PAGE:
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A Tale of Two Chiles, 40 Years After the Pinochet Coup

By Ségolène ALLEMANDOU (text), September 11, 2013  

Chile remains deeply split between those who believe the 1973 military coup was “inevitable”, and those seeking truth and justice for the thousands who disappeared during General Augusto Pinochet’s 17-year dictatorship.

On the eve of the 40th anniversary of the military coup d’état led by Chilean General Augusto Pinochet, two very separate commemorations took place in the country’s capital Santiago.

The government of centre-right President Sebastian Piñera on Tuesday chose to remember the event at the Moneda presidential palace.

FRANCE-CHILE France's exiled Chileans remember 1973 coup

The left, led by former president Michelle Bachelet, chose the Museum of Memory and Human Rights, which holds archives and witness testimonies to the 3,000 Chileans who died under the dictatorship.

The choice of two different venues reflects far more than mere party politics, according to Isabel Allende, a Socialist Senator and daughter of Salvador Allende who was deposed in the 1973 coup.

“The conditions still do not exist for Chile to hold a single and unified commemoration,” she said. “The country is still profoundly split in two.”

Chile’s politicians remain resolutely unable to heal the wounds of the dictatorship, which started with the September 11, 1973 coup led by Pinochet.

While both Piñera and Bachelet both condemned the human rights violations that took place under the 17-year dictatorship, their views on the political conditions that led to the coup couldn’t be further apart.

An inevitable coup?

Piñera said at Tuesday’s commemoration that the “painful fracturing of our democracy was nothing sudden or unexpected”.

“It was foreseeable, though not inevitable, outcome of the long and painful suffering of the values of the Chilean society,” said the head of the Chilean administration, which includes three senior members who openly collaborated and sympathised with the dictatorship.

Bachelet, Chilean president from 2006-2010, responded: “It is unfair to say that the military coup was inevitable.

“It is unfair to say that there was a civil war in the making, because ensuring the future of our democracy, what was needed was more democracy, not a military coup.”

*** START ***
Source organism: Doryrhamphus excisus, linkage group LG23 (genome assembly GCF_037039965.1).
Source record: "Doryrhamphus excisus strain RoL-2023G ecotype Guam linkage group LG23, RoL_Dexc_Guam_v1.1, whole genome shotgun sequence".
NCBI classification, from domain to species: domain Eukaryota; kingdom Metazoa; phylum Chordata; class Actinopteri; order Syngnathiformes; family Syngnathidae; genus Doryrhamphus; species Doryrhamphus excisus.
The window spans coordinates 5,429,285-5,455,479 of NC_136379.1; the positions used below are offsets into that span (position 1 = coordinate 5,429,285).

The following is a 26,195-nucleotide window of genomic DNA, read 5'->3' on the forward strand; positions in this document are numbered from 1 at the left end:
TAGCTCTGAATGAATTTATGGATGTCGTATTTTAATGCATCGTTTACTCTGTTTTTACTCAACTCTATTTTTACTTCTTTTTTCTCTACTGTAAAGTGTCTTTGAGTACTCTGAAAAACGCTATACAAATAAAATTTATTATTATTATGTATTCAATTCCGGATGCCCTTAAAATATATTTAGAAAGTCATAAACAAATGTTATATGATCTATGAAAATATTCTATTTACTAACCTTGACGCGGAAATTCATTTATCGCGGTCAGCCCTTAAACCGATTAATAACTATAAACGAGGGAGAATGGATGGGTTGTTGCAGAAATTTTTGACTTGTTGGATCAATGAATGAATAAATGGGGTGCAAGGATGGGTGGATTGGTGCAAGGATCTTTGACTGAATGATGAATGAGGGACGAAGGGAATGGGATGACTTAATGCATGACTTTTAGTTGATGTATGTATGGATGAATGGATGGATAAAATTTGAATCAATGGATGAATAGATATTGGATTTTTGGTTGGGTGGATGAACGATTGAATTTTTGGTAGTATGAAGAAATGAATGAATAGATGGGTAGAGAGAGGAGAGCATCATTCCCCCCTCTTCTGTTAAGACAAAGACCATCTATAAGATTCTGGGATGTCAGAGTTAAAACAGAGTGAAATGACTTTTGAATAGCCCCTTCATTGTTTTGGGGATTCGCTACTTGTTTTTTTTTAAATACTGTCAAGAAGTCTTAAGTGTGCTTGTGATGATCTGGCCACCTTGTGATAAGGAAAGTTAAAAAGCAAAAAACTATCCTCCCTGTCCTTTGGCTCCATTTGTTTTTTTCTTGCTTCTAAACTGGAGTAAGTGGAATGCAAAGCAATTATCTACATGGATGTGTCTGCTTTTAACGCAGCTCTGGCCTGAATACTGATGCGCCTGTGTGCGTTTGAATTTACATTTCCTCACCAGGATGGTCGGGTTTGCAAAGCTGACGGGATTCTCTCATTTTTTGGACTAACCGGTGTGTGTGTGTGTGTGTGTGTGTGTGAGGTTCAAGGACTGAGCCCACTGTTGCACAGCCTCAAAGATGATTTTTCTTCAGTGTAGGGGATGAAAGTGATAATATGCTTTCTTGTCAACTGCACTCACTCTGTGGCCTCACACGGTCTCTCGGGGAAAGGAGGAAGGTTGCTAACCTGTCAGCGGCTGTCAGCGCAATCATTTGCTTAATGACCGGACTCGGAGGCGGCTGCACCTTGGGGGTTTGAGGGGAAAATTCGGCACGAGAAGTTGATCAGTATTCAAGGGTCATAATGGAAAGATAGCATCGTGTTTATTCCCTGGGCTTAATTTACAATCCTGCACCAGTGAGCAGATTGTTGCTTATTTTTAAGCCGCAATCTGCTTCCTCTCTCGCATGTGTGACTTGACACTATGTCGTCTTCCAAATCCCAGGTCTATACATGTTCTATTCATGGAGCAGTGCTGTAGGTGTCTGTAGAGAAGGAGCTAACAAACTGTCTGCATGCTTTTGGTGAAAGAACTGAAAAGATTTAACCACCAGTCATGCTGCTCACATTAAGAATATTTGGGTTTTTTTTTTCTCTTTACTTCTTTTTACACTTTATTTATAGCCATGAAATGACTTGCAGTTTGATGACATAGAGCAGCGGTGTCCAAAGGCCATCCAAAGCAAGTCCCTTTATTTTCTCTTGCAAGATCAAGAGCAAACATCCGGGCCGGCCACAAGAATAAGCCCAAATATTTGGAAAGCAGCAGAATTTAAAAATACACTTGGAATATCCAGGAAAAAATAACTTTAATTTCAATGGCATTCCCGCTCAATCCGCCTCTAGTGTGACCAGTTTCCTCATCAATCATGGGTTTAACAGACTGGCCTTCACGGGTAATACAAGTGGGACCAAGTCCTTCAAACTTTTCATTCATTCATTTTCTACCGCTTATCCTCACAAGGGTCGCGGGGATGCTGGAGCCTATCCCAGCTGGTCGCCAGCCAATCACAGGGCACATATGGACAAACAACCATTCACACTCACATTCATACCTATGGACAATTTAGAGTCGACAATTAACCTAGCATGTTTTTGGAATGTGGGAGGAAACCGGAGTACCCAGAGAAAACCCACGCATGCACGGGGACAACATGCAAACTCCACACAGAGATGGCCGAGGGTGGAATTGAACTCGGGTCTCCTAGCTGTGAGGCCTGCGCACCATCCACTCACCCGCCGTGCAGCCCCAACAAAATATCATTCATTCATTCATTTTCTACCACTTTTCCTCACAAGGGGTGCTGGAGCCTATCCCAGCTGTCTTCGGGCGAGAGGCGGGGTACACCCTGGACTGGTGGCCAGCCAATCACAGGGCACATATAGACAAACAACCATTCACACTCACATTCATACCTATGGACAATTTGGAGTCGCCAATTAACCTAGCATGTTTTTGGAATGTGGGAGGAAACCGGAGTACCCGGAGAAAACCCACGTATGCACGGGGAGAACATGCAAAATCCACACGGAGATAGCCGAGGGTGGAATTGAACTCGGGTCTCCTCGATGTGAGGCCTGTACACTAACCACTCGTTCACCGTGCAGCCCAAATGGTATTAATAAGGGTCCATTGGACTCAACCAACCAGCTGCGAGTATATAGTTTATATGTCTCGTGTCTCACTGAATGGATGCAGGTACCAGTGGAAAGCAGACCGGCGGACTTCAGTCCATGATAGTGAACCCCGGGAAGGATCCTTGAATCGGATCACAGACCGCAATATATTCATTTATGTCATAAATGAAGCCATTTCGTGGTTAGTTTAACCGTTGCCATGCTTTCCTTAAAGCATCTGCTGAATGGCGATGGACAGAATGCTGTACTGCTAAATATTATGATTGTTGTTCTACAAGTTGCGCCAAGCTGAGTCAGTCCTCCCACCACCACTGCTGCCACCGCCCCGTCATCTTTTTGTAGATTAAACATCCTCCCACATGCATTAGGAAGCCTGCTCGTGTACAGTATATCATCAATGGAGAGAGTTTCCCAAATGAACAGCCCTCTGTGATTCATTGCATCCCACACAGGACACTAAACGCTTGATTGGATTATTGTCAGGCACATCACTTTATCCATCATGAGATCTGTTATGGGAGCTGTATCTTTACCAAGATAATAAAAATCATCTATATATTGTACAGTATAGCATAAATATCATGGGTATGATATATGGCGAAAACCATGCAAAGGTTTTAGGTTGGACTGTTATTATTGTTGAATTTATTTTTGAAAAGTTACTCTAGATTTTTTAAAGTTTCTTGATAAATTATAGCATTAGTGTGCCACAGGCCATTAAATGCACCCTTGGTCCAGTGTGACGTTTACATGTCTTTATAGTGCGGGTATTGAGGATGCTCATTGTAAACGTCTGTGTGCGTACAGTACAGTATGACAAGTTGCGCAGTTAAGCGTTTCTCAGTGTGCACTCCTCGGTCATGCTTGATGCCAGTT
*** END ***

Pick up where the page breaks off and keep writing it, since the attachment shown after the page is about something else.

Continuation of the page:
Impunity and resentment

Chile is patently not ready for reconciliation, according to Franck Gaudichaud, lecturer at the University of Grenoble in southeastern France and author of “Chile 1970-1973: A thousand days that shook the world”.

“Reconciliation is all but impossible in Chile because of the impunity that still exists for the perpetrators of the regime's crimes,” he told FRANCE 24. “The dictatorship’s victims and their families want to see justice and truth.”

The dark days of the 17-year dictatorship still weigh heavily on the country. The Chilean justice system has a backlog of 1,300 cases to deal with, and of 800 regime members who have been tried, only 70 have been given prison terms, and all of these are in military prisons.

And while Pinochet’s police chief Manuel Contreras was sentenced to 200 years in prison, Pinochet himself died (in 2006) without ever being tried for his crimes.

On September 8, tens of thousands of Chileans took to the streets of Santiago in the name of human rights and justice.

“Forty years on, we are still demanding truth and justice. We won’t rest until we find out what happened to our loved ones who were arrested and went missing,” said Lorena Pizarro, leader of a relatives’ rights group.

Isabel Allende, who also spoke to the demonstrators, added: “You cannot close cycles so long as the things that have not been said are not said. Forty years have gone by and many things are starting to come out.”

A fresh start vs the status quo

Their demands for truth and justice are echoed by a growing fervour for change, which is perhaps best exemplified by a student movement that has been demonstrating for the end of the “Pinochet education system”.

These young people want a genuinely open, free and quality public education system, and a transformation of the ultra-liberal economic model that has on one hand turned Chile into one of Latin America’s most developed economies, but has also created a gulf between rich and poor.

There is also a growing movement demanding a change to a political system that is judged unrepresentative and gives too much power to the country’s elites.

Chile goes to the polls on November 17 in a presidential election in which Socialist former president Michelle Bachelet is the firm favourite.

Bachelet, herself imprisoned and tortured under the Pinochet regime, is promising profound political reforms including a re-drawing of the country’s constitution to replace the constitution imposed by Pinochet in 1980.

Her main rival on the right, Evelyn Matthei, seems to be less interested in the growing desire among Chileans to turn a page in the country’s history: Matthei, whose political career is a direct product of the Pinochet legacy, is firmly behind resolute maintenance of the status quo.

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